College Quarterback Inks First-Known NIL Deal With Political Campaign

Whether the deal remains an outlier or becomes a new normal as the 2022 midterm election season heats up remains to be seen.
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  • College athletes have been able to profit off their name, image, and likeness since July.
  • College quarterback Dresser Winn agreed to a NIL deal with a political candidate.
  • Under the deal, Winn wore a campaign shirt at a football camp he hosts each year.

College quarterback Dresser Winn and Tennessee political candidate Colin Johnson didn't intend to shake up collegiate sports. But that's what they ended up doing when they signed a name, image, and likeness (NIL) deal for Winn to support Johnson's campaign.

University of Tennessee at Martin quarterback Winn and Johnson, who is running for district attorney in Tennessee's 27th Judicial District, are believed to have inked the first NIL agreement between a college athlete and political candidate.

Whether the deal remains an outlier or becomes a new normal as the 2022 midterm election season heats up remains to be seen.

Some athletes, however, have taken on public advocacy roles. For instance, University of South Carolina basketball player Zia Cooke has done COVID-19 vaccine public service announcements paid for by the U.S. Department of Health and Human Services.

"My agent, Dale Hutcherson, had mentioned to me that it would be the first NIL deal of its kind. I didn't think much of it at the time, and I definitely didn't know it would be as big of a deal as it was," Winn told BestColleges.

"I have had some other athletes reach out and ask how I went about getting the deal. I have also been recognized by people when I was out of town a couple weeks ago as the 'guy who signed the political deal,'" added Winn, who also has local NIL deals with Higher Ground Coffee and Wendell Alexander Realty.

Winn was a three-star quarterback coming out of Tennessee's Dresden High School in 2017. At UT Martin last season, Winn threw for 438 yards, completed 49.5% of his passes, and connected on two touchdowns. In 2018, he threw for 1,601 yards and 12 touchdowns. His goals this year are to win his conference title and play in the national championship game.

Johnson explained that his relationship with Winn goes back well before they signed the NIL deal.

"We live in a small town in rural west Tennessee," Johnson told Best Colleges. "Dresser was a local high school star in football. He was a quarterback on the team that won a state championship. And I did the announcing at the ball games. So, I've known Dresser, well, most of his entire life."

Johnson said the idea to sign Winn to a NIL contract came from a discussion he had with Hutcherson. Hutcherson is the son of Johnson's neighbor and had previously worked for a sports marketing law firm in Memphis. So he is familiar with NIL rules, Johnson explained.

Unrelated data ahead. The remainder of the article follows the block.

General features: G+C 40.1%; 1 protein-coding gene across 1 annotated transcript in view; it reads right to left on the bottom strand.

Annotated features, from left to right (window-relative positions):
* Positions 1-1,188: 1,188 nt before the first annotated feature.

"We were just talking about my campaign," Johnson recalled. "And one day, he [Hutcherson] called me and said, 'Hey, why can't we get Dresser to endorse you?' … Everybody here knows Dresser. I mean he's beloved. So, he talked me into it, and, basically, I said, 'OK. Yeah, let's do it.' … The whole thing was we just wanted to use Dresser to get out the vote for young people."

Under the deal they signed, Winn wore a Johnson campaign T-shirt at a football camp he hosts each year for local kids. He then posed for photos and posted them May 23 on his Twitter, Facebook, and Instagram pages. Winn has around 3,060 followers on Instagram, 1,308 followers on Twitter, and more than a thousand friends on Facebook.

Both Johnson and Winn declined to say what compensation Winn has received for his support. Johnson, who is running as an independent, said it's not clear if Winn's support has had any impact on his campaign. The election is just weeks away, with voters going to the polls Aug. 4.

"I don't know how to quantify that," Johnson said. "But I can promise you this, he's one of the guys I've never heard anybody say anything bad about. It's all good. No matter what, it's all good. It's great to have him endorsing me, and I hope he motivates young people to get out and, hopefully, vote for me."

As to whether his deal will serve as a model for others across the country, Johnson said he hasn't put a lot of thought into it. But he's certain there will be no ill effects in his district.

"Around here, it's a small race, and it won't have any negative impact, I don't think," Johnson said. "I don't know how that [a NIL deal] would work in a larger market with a large school when an athlete endorses a candidate who is maybe not aligned with the school and its values. I don't know how that would all play out."

Winn, meanwhile, has no regrets and offered some words of advice to other athletes.

"I am glad I did it," he said. "I just wanted to help support a longtime friend. I would tell other athletes to go for it as long as you are OK with what that candidate stands for."